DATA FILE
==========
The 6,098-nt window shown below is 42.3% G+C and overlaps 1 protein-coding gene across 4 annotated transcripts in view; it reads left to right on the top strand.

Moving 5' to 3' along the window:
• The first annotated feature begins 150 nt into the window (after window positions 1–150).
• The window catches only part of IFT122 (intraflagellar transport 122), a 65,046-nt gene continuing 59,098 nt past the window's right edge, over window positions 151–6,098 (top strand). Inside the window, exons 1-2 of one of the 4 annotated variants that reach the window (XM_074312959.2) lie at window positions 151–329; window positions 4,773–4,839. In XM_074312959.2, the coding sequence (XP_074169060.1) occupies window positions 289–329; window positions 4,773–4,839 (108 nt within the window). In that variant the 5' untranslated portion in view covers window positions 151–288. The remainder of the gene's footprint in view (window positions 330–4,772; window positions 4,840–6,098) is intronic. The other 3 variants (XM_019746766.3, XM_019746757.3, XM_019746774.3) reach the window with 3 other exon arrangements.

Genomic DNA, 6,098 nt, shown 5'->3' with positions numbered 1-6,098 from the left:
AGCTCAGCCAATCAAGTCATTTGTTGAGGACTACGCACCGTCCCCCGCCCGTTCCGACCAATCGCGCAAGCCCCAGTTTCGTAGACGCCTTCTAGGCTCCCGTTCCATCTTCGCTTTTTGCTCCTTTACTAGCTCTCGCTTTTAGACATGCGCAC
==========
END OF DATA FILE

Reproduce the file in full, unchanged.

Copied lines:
The 6,098-nt window shown below is 42.3% G+C and overlaps 1 protein-coding gene across 4 annotated transcripts in view; it reads left to right on the top strand.

Moving 5' to 3' along the window:
• The first annotated feature begins 150 nt into the window (after window positions 1–150).
• The window catches only part of IFT122 (intraflagellar transport 122), a 65,046-nt gene continuing 59,098 nt past the window's right edge, over window positions 151–6,098 (top strand). Inside the window, exons 1-2 of one of the 4 annotated variants that reach the window (XM_074312959.2) lie at window positions 151–329; window positions 4,773–4,839. In XM_074312959.2, the coding sequence (XP_074169060.1) occupies window positions 289–329; window positions 4,773–4,839 (108 nt within the window). In that variant the 5' untranslated portion in view covers window positions 151–288. The remainder of the gene's footprint in view (window positions 330–4,772; window positions 4,840–6,098) is intronic. The other 3 variants (XM_019746766.3, XM_019746757.3, XM_019746774.3) reach the window with 3 other exon arrangements.

Genomic DNA, 6,098 nt, shown 5'->3' with positions numbered 1-6,098 from the left:
AGCTCAGCCAATCAAGTCATTTGTTGAGGACTACGCACCGTCCCCCGCCCGTTCCGACCAATCGCGCAAGCCCCAGTTTCGTAGACGCCTTCTAGGCTCCCGTTCCATCTTCGCTTTTTGCTCCTTTACTAGCTCTCGCTTTTAGACATGCGCAC